In his Congressional testimony last week in Washington, Fed Chairman Ben Bernanke took time to downplay the significance of the few dissenting voices on the Fed's Open Market Committee (FOMC). Those statements, combined with an even more dovish statement by Fed Vice Chairman Janet Yellen earlier this week, clearly reaffirm the Fed's indefinite commitment to $85 billion of monthly quantitative easing. (It is surprising that those figures failed to invoke the attention drawn by the $85 billion in annual cuts detailed in the "sequester"). But the stock markets have gotten the message loud and clear and are setting records on a daily basis. The apparent triumphs of the Federal Reserve in pumping up stock and real estate prices, without triggering a sell-off in the dollar or easily visible inflation, have not been lost by observers around the world.
Many have dubbed the last decade or so to be an era of easy money. As it turns out, that characterization may have been premature. Based on the new crop of central bankers who are primed to take control of the world's financial system, the age of truly easy money may be just getting started.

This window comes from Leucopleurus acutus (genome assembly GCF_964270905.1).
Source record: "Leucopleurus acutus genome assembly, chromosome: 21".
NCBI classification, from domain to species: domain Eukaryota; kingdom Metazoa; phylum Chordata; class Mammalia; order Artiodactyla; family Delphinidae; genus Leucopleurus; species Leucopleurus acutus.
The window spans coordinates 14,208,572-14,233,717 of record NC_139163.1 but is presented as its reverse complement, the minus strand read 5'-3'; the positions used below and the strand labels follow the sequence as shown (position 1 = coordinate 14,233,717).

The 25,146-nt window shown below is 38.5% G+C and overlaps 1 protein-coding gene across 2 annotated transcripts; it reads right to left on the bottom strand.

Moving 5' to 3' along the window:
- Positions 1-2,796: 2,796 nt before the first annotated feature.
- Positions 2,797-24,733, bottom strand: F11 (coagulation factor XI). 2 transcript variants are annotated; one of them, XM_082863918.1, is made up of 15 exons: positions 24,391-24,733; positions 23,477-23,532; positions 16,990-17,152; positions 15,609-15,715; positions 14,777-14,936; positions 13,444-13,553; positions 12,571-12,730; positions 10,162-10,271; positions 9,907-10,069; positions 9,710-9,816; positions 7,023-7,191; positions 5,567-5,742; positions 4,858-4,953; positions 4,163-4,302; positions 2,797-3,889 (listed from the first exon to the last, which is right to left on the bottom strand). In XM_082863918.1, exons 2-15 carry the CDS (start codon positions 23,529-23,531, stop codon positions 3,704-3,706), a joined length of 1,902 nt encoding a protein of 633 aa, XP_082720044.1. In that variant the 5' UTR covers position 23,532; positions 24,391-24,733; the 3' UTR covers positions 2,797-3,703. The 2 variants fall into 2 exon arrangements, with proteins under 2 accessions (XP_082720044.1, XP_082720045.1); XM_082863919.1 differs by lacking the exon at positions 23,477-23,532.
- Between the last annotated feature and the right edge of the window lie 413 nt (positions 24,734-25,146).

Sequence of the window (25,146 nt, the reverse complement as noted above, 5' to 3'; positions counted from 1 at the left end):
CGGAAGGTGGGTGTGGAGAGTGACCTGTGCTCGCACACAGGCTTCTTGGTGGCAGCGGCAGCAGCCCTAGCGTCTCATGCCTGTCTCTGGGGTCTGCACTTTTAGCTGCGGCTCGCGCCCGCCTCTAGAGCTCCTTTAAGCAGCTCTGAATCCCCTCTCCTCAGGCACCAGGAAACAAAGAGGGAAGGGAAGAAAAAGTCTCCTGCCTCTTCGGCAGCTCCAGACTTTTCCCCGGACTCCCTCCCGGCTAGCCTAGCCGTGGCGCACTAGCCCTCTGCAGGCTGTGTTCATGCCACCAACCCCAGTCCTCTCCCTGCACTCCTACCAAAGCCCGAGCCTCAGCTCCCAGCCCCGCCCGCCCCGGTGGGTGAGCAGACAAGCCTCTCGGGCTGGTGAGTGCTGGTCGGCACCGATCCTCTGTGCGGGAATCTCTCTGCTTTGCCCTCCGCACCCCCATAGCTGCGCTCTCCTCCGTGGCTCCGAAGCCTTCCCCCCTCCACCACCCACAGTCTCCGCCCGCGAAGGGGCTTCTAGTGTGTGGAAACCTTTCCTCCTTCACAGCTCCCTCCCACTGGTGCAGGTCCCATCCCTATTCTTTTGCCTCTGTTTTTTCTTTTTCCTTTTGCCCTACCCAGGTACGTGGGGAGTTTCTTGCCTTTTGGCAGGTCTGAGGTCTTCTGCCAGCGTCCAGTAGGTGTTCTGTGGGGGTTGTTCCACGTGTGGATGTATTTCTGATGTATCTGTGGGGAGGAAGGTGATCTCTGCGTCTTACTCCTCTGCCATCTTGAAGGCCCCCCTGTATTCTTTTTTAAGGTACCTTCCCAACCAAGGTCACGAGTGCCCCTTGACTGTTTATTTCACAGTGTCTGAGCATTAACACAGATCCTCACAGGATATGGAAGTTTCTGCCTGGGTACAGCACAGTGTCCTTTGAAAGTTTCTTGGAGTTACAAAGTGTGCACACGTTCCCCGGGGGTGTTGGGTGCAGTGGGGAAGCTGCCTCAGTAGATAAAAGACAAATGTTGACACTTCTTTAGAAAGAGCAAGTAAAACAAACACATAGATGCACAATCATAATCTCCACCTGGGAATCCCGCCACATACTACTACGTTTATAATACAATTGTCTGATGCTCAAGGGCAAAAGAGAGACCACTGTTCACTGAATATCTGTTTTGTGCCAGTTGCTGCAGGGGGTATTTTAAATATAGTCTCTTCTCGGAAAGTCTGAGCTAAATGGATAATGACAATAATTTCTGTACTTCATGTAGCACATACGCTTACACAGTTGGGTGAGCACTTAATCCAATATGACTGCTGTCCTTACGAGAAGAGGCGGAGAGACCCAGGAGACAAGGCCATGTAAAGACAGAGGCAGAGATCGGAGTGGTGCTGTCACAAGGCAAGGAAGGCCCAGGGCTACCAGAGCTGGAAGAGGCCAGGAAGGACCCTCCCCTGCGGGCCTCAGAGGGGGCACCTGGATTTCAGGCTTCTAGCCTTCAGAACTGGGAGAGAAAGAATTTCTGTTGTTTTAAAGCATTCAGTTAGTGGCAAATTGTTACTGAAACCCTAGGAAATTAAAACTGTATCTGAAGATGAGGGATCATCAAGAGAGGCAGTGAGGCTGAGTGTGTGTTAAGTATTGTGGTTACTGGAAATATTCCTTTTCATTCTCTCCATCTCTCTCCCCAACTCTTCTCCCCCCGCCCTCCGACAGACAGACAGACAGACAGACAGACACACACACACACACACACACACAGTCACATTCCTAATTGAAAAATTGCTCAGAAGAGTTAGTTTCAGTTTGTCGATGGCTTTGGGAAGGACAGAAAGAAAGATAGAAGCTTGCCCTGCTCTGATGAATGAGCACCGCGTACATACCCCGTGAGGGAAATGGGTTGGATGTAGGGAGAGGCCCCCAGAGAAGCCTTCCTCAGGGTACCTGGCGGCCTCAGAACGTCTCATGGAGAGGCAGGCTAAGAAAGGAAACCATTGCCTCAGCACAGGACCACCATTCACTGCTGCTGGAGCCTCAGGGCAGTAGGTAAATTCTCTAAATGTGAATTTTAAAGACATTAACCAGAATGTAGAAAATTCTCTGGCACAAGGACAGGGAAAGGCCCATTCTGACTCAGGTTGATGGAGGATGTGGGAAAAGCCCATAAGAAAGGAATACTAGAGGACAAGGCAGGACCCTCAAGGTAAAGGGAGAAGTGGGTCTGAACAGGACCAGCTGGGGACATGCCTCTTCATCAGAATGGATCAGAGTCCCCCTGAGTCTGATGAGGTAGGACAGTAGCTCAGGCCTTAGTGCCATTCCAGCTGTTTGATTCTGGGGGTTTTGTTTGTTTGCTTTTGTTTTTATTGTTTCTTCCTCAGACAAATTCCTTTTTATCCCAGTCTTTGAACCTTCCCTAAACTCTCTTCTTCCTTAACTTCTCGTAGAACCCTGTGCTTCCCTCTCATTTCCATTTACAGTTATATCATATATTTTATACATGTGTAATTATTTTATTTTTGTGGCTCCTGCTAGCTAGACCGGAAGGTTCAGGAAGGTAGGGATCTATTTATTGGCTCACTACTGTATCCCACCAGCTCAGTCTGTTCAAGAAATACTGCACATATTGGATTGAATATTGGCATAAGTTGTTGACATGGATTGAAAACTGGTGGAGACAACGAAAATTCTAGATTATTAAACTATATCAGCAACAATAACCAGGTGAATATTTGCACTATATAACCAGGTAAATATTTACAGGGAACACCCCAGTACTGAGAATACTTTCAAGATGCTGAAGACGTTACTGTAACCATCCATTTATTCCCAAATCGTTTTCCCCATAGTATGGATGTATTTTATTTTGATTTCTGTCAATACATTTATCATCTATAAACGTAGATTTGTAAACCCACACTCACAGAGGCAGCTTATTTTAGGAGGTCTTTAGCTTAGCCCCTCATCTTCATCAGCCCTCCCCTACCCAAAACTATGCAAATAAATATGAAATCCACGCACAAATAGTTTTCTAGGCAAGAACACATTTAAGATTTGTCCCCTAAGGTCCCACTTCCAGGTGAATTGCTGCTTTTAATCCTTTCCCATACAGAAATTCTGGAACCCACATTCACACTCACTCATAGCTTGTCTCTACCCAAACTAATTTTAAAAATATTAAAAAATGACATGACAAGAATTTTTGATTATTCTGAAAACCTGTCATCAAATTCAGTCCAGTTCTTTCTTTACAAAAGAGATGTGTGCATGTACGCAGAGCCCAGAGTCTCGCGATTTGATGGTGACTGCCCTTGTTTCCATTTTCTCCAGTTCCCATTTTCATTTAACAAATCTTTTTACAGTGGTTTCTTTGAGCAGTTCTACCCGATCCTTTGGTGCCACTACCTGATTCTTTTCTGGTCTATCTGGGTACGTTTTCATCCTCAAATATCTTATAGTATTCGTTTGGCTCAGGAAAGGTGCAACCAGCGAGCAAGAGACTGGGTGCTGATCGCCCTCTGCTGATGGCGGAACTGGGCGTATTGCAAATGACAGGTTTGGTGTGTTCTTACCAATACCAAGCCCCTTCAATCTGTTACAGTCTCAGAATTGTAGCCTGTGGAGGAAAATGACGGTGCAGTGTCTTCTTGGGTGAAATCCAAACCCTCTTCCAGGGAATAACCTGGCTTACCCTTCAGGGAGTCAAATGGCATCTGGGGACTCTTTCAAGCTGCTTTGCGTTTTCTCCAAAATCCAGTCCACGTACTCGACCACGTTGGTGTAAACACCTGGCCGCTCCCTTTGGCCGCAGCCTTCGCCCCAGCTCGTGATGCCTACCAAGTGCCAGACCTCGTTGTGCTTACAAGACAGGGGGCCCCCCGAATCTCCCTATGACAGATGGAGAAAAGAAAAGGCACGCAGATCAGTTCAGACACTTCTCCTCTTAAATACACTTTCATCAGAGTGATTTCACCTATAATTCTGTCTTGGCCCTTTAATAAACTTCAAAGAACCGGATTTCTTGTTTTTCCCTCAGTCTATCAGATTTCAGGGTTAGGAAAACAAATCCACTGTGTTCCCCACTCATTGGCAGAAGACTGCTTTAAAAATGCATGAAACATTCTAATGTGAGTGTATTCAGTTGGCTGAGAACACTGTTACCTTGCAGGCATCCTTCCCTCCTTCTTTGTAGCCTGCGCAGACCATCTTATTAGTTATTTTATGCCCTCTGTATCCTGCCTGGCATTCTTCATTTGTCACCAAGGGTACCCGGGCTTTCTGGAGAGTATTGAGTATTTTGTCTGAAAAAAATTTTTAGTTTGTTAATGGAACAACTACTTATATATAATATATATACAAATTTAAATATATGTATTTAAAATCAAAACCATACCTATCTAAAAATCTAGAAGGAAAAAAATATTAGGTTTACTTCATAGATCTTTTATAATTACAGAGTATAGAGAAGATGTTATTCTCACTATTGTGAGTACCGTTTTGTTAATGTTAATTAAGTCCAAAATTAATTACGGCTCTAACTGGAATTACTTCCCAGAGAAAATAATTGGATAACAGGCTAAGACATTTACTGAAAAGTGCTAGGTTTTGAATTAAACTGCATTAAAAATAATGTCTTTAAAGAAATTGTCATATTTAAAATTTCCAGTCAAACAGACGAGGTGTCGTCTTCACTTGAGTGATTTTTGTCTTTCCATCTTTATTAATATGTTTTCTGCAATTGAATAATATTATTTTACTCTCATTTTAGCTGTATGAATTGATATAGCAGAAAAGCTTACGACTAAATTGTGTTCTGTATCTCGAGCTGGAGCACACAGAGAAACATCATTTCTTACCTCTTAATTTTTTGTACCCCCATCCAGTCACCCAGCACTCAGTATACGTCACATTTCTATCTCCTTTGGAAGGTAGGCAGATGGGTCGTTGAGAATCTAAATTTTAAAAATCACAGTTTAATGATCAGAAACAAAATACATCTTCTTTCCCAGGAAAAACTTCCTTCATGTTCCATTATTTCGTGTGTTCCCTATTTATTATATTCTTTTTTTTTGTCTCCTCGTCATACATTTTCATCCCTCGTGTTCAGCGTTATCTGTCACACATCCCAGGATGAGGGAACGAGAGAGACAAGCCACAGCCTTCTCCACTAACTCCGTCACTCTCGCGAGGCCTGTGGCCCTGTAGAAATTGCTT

Many expect that when Bernanke's term expires in January 2014, he will be succeeded by the dovish Yellen. But that's just the beginning. In short order, a host of serial money printers will take up the reins at the world's most important central banks.
In January of this year Canadian banker Mark Carney, a committed Keynesian, was selected to replace Mervyn King as the Governor of the Bank of England in July 2013. Despite a native population of some 63 million people to draw from, the UK's so-called Conservative government has now, for the first time in its history, selected a foreigner to run the Bank. At a salary of some $1,200,000 a year, he will be earning more than that of the heads of the Fed and the ECB combined. Undoubtedly Carney can command such a salary because he can be relied upon to create synthetic Sterling along the lines of Bernanke. Already he is talking of increasing the UK's two percent upper inflation limit.
In a further effort to distort the value of money, the Deputy Director of the Bank of England, Paul Tucker, spoke recently of his idea to engineer negative interest rates. All this is to hold reality at bay.